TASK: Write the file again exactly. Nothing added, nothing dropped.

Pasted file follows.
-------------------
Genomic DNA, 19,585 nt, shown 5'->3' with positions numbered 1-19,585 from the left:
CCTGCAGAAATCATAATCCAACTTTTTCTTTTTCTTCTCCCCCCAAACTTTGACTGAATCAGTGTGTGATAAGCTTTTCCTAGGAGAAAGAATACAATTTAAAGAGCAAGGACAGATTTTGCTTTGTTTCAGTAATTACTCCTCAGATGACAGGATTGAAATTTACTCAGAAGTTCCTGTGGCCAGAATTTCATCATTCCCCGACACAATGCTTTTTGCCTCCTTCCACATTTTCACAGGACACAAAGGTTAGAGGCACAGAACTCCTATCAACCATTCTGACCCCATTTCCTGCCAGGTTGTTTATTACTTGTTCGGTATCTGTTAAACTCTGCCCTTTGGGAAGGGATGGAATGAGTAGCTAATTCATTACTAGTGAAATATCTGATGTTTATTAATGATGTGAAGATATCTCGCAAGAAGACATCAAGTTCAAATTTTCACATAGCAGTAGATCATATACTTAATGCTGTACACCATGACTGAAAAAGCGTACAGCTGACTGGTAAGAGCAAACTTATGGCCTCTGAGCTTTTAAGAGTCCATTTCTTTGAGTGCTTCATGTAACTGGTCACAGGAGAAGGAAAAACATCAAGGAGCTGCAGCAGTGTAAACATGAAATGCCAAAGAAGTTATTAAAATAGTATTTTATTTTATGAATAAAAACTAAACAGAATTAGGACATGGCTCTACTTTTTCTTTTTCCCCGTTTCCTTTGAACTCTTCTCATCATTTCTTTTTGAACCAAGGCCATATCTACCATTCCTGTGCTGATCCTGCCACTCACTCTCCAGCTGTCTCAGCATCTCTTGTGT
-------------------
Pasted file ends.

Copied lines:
Genomic DNA, 19,585 nt, shown 5'->3' with positions numbered 1-19,585 from the left:
CCTGCAGAAATCATAATCCAACTTTTTCTTTTTCTTCTCCCCCCAAACTTTGACTGAATCAGTGTGTGATAAGCTTTTCCTAGGAGAAAGAATACAATTTAAAGAGCAAGGACAGATTTTGCTTTGTTTCAGTAATTACTCCTCAGATGACAGGATTGAAATTTACTCAGAAGTTCCTGTGGCCAGAATTTCATCATTCCCCGACACAATGCTTTTTGCCTCCTTCCACATTTTCACAGGACACAAAGGTTAGAGGCACAGAACTCCTATCAACCATTCTGACCCCATTTCCTGCCAGGTTGTTTATTACTTGTTCGGTATCTGTTAAACTCTGCCCTTTGGGAAGGGATGGAATGAGTAGCTAATTCATTACTAGTGAAATATCTGATGTTTATTAATGATGTGAAGATATCTCGCAAGAAGACATCAAGTTCAAATTTTCACATAGCAGTAGATCATATACTTAATGCTGTACACCATGACTGAAAAAGCGTACAGCTGACTGGTAAGAGCAAACTTATGGCCTCTGAGCTTTTAAGAGTCCATTTCTTTGAGTGCTTCATGTAACTGGTCACAGGAGAAGGAAAAACATCAAGGAGCTGCAGCAGTGTAAACATGAAATGCCAAAGAAGTTATTAAAATAGTATTTTATTTTATGAATAAAAACTAAACAGAATTAGGACATGGCTCTACTTTTTCTTTTTCCCCGTTTCCTTTGAACTCTTCTCATCATTTCTTTTTGAACCAAGGCCATATCTACCATTCCTGTGCTGATCCTGCCACTCACTCTCCAGCTGTCTCAGCATCTCTTGTGT